The purposes of this study were (a) to develop a procedure for objectively determining the optimum cutoff frequency for the Butterworth low-pass digital filler, and (b) to evaluate the cutoff frequencies derived from the residual analysis. A set of knee flexion-extension angle data in normal gait was used as the standard data set. The standard data were sampled at different sampling frequencies. Random errors with different magnitudes were added to the standard data to create different sets of raw data with a given sampling frequency. Each raw data set was filtered through a Butterworth low-pass digital filter at different cutoff frequencies. The cutoff frequency corresponding to the minimum error in the second time derivatives for a given set of raw data was considered as the optimum for that set of raw data. A procedure for estimating the optimum cutoff frequency from the sampling frequency and estimated relative mean error in the raw data set was developed. The estimated optimum cutoff frequency significantly correlated to the true optimum cutoff frequency with a correlation determinant value of 0.96. This procedure was applied to estimate the optimum cutoff frequency for another set of kinematic data. The calculated accelerations of the filtered data essentially matched the measured acceleration curve. There is no correlation between the cutoff frequency derived from the residual analysis and the true optimum cutoff frequency. The cutoff frequencies derived from the residual analysis were significantly lower than the optimum, especially when the sampling frequency is high.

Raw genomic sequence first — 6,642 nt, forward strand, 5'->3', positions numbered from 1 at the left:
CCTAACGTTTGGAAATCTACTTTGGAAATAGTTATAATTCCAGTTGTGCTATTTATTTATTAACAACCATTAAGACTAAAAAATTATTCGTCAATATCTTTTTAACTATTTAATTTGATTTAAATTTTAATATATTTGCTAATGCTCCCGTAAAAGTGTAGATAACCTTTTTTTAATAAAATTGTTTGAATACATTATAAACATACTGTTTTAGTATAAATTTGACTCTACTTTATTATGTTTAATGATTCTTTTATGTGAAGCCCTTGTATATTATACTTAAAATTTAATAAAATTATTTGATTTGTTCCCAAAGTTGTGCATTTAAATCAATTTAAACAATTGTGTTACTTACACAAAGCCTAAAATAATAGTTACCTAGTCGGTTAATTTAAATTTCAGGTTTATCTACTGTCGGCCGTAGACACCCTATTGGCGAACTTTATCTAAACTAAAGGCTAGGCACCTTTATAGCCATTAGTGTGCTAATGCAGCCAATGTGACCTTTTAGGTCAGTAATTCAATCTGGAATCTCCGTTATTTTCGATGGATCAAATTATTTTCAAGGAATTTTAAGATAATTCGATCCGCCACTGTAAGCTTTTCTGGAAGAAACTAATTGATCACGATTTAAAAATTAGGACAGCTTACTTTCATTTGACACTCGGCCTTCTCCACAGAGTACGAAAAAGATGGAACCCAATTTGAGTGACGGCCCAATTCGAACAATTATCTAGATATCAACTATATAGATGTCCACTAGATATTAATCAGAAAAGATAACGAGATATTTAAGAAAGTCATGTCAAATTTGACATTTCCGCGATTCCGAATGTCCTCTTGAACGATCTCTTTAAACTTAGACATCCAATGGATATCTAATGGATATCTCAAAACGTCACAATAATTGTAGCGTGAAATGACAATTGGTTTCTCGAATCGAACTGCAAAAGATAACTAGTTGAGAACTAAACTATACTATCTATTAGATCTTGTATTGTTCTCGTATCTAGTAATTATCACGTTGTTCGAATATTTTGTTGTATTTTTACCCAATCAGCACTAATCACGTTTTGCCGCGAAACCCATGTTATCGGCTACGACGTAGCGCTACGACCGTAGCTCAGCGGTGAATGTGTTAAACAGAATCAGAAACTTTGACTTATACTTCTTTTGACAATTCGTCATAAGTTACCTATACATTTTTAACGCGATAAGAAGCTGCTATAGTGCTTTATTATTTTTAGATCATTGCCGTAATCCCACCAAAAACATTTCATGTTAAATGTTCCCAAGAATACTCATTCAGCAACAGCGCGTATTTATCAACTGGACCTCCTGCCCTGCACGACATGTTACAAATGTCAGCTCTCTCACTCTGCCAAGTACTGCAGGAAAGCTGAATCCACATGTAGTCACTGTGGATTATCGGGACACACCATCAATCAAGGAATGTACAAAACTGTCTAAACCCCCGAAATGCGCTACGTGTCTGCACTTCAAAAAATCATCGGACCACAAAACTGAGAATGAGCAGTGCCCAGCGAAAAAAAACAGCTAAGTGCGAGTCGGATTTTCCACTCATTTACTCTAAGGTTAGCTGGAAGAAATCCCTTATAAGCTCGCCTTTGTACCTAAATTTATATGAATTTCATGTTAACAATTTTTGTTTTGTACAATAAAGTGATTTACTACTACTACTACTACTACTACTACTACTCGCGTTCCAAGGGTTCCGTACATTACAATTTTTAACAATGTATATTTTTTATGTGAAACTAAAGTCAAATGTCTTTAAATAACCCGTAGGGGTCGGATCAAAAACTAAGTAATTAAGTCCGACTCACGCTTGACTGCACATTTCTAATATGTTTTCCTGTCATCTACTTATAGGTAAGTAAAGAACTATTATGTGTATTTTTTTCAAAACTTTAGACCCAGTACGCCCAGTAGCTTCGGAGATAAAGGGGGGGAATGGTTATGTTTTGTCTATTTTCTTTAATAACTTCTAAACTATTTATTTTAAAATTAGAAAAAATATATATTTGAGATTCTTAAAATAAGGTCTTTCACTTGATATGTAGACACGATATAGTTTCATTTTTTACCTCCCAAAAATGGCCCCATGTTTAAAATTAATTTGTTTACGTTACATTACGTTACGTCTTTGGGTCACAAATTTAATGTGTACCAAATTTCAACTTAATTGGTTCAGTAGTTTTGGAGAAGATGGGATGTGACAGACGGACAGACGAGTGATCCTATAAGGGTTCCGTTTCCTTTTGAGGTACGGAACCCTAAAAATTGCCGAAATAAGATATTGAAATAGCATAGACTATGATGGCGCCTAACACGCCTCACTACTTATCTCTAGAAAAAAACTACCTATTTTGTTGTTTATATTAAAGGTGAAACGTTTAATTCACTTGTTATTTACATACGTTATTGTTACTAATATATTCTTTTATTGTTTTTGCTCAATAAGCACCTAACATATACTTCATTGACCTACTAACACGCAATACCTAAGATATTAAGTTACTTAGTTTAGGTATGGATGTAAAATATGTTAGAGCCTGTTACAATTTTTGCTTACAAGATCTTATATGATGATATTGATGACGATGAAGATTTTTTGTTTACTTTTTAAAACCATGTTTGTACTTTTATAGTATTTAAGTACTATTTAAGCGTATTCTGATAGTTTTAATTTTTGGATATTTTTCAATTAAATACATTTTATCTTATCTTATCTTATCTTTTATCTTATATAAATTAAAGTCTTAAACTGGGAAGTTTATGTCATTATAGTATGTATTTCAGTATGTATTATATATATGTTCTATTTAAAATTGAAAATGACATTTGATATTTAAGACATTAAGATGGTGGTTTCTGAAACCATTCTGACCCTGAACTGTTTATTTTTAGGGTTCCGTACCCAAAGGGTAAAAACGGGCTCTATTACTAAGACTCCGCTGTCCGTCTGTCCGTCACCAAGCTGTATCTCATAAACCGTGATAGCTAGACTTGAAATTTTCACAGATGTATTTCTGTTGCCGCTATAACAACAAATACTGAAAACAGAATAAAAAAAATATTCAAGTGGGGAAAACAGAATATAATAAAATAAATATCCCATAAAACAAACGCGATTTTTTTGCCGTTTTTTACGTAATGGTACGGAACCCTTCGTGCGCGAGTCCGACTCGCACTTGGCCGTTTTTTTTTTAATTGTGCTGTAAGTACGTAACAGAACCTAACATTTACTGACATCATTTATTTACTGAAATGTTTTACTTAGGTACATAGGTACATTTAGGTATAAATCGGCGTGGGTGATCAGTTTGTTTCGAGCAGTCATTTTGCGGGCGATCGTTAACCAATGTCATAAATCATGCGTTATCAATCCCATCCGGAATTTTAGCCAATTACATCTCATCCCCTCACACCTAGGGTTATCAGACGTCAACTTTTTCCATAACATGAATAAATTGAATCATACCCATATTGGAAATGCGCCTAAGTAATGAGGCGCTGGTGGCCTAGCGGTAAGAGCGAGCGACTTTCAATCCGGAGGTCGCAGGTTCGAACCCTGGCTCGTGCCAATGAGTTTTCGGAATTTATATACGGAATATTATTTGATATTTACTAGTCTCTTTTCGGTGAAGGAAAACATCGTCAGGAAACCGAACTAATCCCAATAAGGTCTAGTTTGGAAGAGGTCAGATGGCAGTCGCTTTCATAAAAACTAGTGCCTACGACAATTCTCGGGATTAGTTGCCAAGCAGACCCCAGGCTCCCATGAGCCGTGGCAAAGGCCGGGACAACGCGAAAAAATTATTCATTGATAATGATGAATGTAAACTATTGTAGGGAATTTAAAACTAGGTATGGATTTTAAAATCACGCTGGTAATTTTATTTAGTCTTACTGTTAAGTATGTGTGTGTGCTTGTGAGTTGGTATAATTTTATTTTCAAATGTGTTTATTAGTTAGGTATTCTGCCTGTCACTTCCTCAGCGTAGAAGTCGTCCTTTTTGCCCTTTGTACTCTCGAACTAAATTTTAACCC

B. Yu is with the Division of Physical Therapy at the University of North Carolina at Chapel Hill, Chapel Hill, NC 27599-7135. D. Gabriel is with the Physical Therapy Department al East Carolina University, Greenville, NC 27858-4353. L. Noble is with the Department of Kinesiology at Kansas State University, Manhattan, KS 66506. K.-N. An is with the Orthopedic Biomechanics Laboratory at the Mayo Clinic and Mayo Foundation, Rochester, MN 55905.